Jason J. Nichols headshot.

Professor
Assistant Vice President Industry Research

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(205) 975-3497
Office location: AB 714 and HPB 502

Teaching/research interests: Anterior segment, cornea, contact lenses

Office hours: By appointment

Education:  

  • OD, Ohio State University, Optometry
  • MPH, Ohio State University, Epidemiology
  • PhD, Ohio State University, Vision Science

Jason J. Nichols, OD MPH PhD FAAO is the Assistant Vice President for Industry Research in the Office of the Vice President for Research at the University of Alabama at Birmingham and is Director of the Office of Industry Engagement. He also actively conducts ocular surface and contact lens research and trains PhD students and Fellows. Prior to his current position, Dr. Nichols was the Kevin McDaid Vision Source Professor (with tenure) at the University of Houston College of Optometry between 2011 and 2014, and an Associate Professor (with tenure) at The Ohio State University College of Optometry from 2004-2011. While at University of Houston, he co-founded The Ocular Surface Institute (TOSI) and was its Chief Operating Officer; TOSI had a team of 20 scientists, project managers, faculty and graduate students dedicated in translational ocular surface based research. Dr. Nichols received his undergraduate degree at Hope College (BA, biology), and Doctor of Optometry, Master’s in Public Health (epidemiology) and PhD (vision science) all from the Ohio State University.

Dr. Nichols has received research funding from the National Eye Institute of the National Institutes of Health to study dry eye diseases including meibomian gland disease, dry eye and contact lens-related dry eye. He currently receives R01 funding (NIH/NEI EY026947) to study the structural and functional changes in the tear film associated with meibum composition changes in meibomian gland dysfunction. He has also received funding from the American Optometric Foundation, in addition to a variety of industrial partners in excess of $7 million as Principal Investigator, and $75 million as Co-Investigator. He writes and lectures extensively on contact lenses and ocular surface conditions such as dry eye and meibomian gland disease. He has authored 129 peer-reviewed manuscripts, over 150 clinical manuscripts, over 200 abstracts, and has given over 200 lectures worldwide on these topics.

Dr. Nichols is currently Editor of Contact Lens Spectrum and Contact Lenses Today®, whose publications reach over 50,000 eyecare practitioners worldwide. Dr. Nichols also serves as an Associate Editor for Eye and Contact Lens, is a topical editor for Optometry and Vision Science, and is on the editorial board of The Ocular Surface. Dr. Nichols is a dual diplomate in both the American Academy of Optometry’s (AAO) sections of Public Health and Environmental Optometry and Cornea, Contact Lenses, and Refractive Technology. He has also the Chaired of the AAO’s Research Committee and is a prior member of the Board of Directors of the American Optometric Foundation—the philanthropic arm of the American Academy of Optometry. He also Chaired of the Tear Film and Ocular Surface (TFOS) Society’s Medical and Scientific Advisory Board, and the TFOS International Workshop on Contact Lens Discomfort (2013). His awards include three Ezell Fellowships and the Borish Award from the American Academy of Optometry and Distinguished Scholar and Fellow of the National Academies of Practice. In 2016, Dr. Nichols was honored as one of Contact Lens Spectrum’s top 30 most influential in the field of contact lenses over the last 30 years.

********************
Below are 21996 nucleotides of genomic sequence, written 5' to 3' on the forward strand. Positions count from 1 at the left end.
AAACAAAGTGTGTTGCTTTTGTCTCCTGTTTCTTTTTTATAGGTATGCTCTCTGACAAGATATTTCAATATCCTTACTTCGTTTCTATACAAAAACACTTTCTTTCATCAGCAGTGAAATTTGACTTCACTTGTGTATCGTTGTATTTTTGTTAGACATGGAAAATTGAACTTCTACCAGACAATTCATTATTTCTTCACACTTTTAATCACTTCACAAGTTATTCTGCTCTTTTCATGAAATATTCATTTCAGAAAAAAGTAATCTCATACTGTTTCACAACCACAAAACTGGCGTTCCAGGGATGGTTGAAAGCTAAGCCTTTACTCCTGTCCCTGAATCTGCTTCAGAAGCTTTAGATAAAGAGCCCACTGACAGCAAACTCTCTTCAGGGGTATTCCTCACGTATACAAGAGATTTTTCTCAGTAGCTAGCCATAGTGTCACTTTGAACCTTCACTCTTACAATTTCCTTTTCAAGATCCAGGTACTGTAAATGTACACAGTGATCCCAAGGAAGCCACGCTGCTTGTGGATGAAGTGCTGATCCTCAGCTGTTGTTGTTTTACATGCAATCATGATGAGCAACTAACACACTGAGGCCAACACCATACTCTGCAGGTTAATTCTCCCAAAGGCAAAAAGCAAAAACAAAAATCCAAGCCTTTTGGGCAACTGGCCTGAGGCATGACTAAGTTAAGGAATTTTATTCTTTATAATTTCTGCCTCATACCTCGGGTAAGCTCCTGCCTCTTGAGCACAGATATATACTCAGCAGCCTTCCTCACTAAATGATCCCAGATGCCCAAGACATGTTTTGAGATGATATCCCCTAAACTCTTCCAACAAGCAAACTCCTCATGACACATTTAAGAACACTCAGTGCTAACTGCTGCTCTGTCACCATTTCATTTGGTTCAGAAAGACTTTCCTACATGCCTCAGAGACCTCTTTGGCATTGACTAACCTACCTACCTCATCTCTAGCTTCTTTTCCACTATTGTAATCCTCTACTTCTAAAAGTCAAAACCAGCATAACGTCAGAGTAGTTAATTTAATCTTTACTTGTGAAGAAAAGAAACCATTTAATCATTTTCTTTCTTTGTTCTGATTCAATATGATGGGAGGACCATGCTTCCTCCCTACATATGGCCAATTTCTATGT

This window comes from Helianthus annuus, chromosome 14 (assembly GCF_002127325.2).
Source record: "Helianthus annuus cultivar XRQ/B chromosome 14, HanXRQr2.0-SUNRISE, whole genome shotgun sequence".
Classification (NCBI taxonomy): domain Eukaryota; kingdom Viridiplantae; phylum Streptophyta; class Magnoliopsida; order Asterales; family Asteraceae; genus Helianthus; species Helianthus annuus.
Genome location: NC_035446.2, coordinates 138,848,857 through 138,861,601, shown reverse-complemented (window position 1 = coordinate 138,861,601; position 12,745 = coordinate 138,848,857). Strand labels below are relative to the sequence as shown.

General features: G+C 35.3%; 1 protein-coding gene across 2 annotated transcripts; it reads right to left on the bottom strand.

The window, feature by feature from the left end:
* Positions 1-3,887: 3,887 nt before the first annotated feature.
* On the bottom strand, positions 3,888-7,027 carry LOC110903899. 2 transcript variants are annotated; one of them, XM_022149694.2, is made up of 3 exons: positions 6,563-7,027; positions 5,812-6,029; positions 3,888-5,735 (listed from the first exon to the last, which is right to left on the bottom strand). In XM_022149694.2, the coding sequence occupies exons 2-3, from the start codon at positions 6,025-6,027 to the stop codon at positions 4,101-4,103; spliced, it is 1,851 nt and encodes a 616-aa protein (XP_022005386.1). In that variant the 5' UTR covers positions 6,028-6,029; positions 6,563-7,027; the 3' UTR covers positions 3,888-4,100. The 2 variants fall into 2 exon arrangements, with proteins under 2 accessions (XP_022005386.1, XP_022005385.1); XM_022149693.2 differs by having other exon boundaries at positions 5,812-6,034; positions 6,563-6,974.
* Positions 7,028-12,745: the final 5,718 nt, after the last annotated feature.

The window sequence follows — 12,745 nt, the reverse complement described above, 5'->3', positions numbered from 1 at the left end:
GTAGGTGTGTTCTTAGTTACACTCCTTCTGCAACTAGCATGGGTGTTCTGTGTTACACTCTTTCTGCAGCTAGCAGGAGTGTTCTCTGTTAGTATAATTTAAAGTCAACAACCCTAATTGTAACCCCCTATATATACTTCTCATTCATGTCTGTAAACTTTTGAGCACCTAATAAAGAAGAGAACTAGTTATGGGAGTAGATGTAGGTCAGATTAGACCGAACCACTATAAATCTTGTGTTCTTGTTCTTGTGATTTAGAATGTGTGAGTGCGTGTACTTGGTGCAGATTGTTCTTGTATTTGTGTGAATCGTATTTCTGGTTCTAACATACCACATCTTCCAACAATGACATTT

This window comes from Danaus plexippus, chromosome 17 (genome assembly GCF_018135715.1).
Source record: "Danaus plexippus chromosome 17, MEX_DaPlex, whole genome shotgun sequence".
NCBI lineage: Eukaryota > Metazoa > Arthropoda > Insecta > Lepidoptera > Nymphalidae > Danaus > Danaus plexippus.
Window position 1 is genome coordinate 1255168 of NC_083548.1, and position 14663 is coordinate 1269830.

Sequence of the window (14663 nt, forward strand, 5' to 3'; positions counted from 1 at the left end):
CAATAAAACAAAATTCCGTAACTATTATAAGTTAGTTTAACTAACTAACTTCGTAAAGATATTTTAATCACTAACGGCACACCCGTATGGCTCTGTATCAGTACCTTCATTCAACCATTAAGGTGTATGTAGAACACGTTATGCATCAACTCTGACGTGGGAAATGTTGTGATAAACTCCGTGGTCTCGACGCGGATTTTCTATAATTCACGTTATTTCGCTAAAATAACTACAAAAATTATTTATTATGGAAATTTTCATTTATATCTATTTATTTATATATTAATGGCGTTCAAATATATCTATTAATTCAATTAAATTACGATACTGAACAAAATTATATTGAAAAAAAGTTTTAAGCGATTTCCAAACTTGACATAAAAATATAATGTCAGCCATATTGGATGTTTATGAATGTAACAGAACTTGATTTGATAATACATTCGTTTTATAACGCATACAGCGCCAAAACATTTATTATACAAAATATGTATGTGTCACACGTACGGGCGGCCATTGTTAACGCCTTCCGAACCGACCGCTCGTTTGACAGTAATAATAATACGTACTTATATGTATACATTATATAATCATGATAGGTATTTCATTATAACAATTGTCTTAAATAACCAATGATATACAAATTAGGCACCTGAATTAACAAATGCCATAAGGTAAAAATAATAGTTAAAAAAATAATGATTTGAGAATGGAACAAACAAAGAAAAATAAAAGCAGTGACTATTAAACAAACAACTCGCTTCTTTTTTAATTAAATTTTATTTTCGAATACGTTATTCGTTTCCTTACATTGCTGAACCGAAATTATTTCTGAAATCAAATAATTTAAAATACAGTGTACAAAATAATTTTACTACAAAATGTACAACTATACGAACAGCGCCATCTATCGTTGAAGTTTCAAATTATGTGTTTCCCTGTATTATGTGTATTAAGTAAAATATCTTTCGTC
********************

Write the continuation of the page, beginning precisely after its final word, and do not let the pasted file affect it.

Research interests:

1. Development of novel technologies to understand tear film structure and function

Understanding the in vivo human tear film in terms of its structure and function has been an on-going area of interest for the dry eye community for many years. As noted through many years of study, including a significant emphasis in my laboratory, typical clinical measures of the tear film such as the Schirmer's test or measures of tear film breakup time, are not sensitive to the symptoms that patients report. Thus, our laboratory and collaborators have developed several non-invasive optical systems that are able to measure the tear film in much more objective, quantitative and accurate ways. We have developed interferometric systems that are capable of measuring the thickness of the tear film to a resolution of less than one micron, while also having the temporal capacity to measure the decay and instability of the film during the interblink cycle. Furthermore, I have also collaborated in developing optically based imaging systems that are able to image the precorneal tear film in vivo, in addition to the lipid layer. These imaging systems, while less quantitative, are a supplemental approach that allow for the determination of structural assembly of these respective films in vivo. These novel systems have been adapted to study the structure and function of the tear film in health and various ocular surface diseases such as dry eye conditions.

2. Key contributions to understanding the in-vivo structure and functions of the tear film